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Building relationships with the media

Published on 28/04/15


An endorsement by the traditional media (newspapers, magazines, television or radio) is one of the biggest stimulants an organisation can have.

Despite the undisputed rise of digital media platforms and their importance to the marketing mix, PR remains strong and the traditional media remains the most powerful influencer of opinion. If you can get the media to believe in you it will be much easier to convince potential customers or service user to believe in you.

Like most sectors, the media has experienced ‘downsizing’ in staffing levels in recent years. A consequence of this is the media, and newspapers particularly, are very receptive to contributed material to fill their pages. You would be surprised how many ‘news’ stories which appear in a newspaper start life as a contributed press release. However, to utilise the media you need to have an understanding of how it works.

So, to help you increase your understanding of the media let’s start with the type of person you will be dealing with once you set off on your media relations path. We all know that journalists don’t have the best of reputations. Can they be trusted? Are they looking to stitch you up? Are they only interested in bad news? These are just some of the thoughts which might be going through your mind.

The reality is the vast majority of journalists - particularly those working in the local media - are thoroughly decent and professional people.

Yes, there is a degree of truth in the view that bad news tends to make larger headlines than good news. If a hospital achieves excellent results in its annual assessment, it will make a story. But it will be a much bigger story (probably front page) if it achieves very poor results. Everything in life is relative but if you can offer an interesting, good news story, the media will be receptive.

OK, so now it’s time to start building those all-important relationships with the media. As with all relationship-building, the secret is to tread carefully to start with and don’t be too pushy or gushing.

Most of you will probably have two or three key media outlets you wish to target in your chosen area. Your first job is to discover the most pertinent person within the media outlet to make contact with. Some newspapers have reporters who cover specific sectors such as health, education, business, leisure, etc. When you telephone the newspaper, ask initially for editorial or the newsroom. Once you are through, ask if they have a journalist who specifically covers your area of expertise. If they do, that’s your person. If they don’t explain who you are and who would be the best person to speak to. It could be they have a system whereby the reporters cover a geographical area in which case they may put you in touch with your ‘local’ reporter.

What you are looking to do with this first contact is to introduce yourself – but as a potential useful contact, not a pest. Discretion is the name of the game. This is most definitely not a sales pitch.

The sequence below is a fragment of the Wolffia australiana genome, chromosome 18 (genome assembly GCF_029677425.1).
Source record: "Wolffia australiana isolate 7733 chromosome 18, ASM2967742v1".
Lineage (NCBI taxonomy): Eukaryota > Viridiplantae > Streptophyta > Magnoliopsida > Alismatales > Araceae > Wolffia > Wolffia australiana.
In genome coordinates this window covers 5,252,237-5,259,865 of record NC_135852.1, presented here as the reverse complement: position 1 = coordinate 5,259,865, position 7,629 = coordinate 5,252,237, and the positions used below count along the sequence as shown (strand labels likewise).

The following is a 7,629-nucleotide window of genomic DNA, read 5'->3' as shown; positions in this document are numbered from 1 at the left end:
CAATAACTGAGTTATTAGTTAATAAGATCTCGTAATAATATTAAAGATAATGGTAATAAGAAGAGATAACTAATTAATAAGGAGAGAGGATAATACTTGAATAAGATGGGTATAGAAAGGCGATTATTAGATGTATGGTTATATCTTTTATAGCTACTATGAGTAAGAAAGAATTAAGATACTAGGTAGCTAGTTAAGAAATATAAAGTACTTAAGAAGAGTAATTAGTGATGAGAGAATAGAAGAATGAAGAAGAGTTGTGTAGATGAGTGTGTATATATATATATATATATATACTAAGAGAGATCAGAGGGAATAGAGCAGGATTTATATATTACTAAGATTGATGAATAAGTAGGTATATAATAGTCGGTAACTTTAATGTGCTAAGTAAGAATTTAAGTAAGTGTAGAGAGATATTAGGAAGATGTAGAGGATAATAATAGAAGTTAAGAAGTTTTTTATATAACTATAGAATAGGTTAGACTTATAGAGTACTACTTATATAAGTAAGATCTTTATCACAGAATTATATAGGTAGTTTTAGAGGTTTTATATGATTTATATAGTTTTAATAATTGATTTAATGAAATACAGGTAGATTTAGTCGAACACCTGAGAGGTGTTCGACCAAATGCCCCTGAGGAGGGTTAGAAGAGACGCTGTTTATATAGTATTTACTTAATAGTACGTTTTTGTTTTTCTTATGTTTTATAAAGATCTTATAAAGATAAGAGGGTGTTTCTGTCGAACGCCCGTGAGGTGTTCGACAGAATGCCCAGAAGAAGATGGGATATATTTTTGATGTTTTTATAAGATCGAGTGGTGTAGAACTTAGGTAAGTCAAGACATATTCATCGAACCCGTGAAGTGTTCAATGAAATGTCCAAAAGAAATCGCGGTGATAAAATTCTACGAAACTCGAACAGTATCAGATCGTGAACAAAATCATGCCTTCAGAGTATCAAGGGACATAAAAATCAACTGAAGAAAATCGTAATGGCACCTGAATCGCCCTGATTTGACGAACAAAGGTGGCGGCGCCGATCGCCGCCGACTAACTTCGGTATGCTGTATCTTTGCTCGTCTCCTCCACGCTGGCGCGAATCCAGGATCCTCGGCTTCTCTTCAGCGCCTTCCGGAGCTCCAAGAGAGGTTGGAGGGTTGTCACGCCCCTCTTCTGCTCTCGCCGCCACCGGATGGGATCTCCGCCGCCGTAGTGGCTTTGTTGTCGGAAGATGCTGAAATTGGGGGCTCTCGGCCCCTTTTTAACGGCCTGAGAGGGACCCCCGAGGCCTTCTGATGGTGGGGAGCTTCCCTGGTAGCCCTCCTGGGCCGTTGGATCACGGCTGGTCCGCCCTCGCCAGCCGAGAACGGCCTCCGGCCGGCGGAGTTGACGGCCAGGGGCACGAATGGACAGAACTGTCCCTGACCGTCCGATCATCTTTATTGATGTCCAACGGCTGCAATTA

The conversation should go something like this:

”Hello, my name is xxxx. I just wanted to quickly introduce myself. I run xxxxxx. I plan to send out press releases to you in the future which I hope you will find interesting so I wanted to check who the best person is to send them to. However my main reason for calling was really to say that if you are ever doing an article on (insert here you subject area) I would be very happy to help you with any technical information, background material or comments.”

The direction of the conversation from this point on will largely be driven by the journalist’s response.Some may merely thank you and ask for your contact details (you should make sure you offer these if you are not asked) for future use, while others may pursue the conversation further – even to the point where, if you are lucky, they may even suggest an article on you.

Of course, if you think there’s something about your organisation which might be newsworthy, don’t miss the opportunity to mention it during this first conversation. Don’t however, keep the journalist on the phone with a half-hour diatribe on the history of your organisation and what it does. The journalist may ask you more about your organisation if he is interested but let him take the initiative.

The purpose of this phone call is to lay the foundations for long-term useful relationships with the journalist. You want the journalist to see you as a useful ally. If a story results from this conversation, treat it as a very pleasant bonus, but don’t try a hard sell. Remember, discretion is the key.

Making journalists know you are always available for comment on an issue relevant to your sector is important. If potential customers, supporters and other key stakeholders keep seeing you quoted as a voice of authority on subjects raised in the media, your esteem will rocket in their eyes.

Now you know a little more about building relationships with the media, the next thing to learn is what makes news. Look out for our next blog at the end of May and all will be revealed.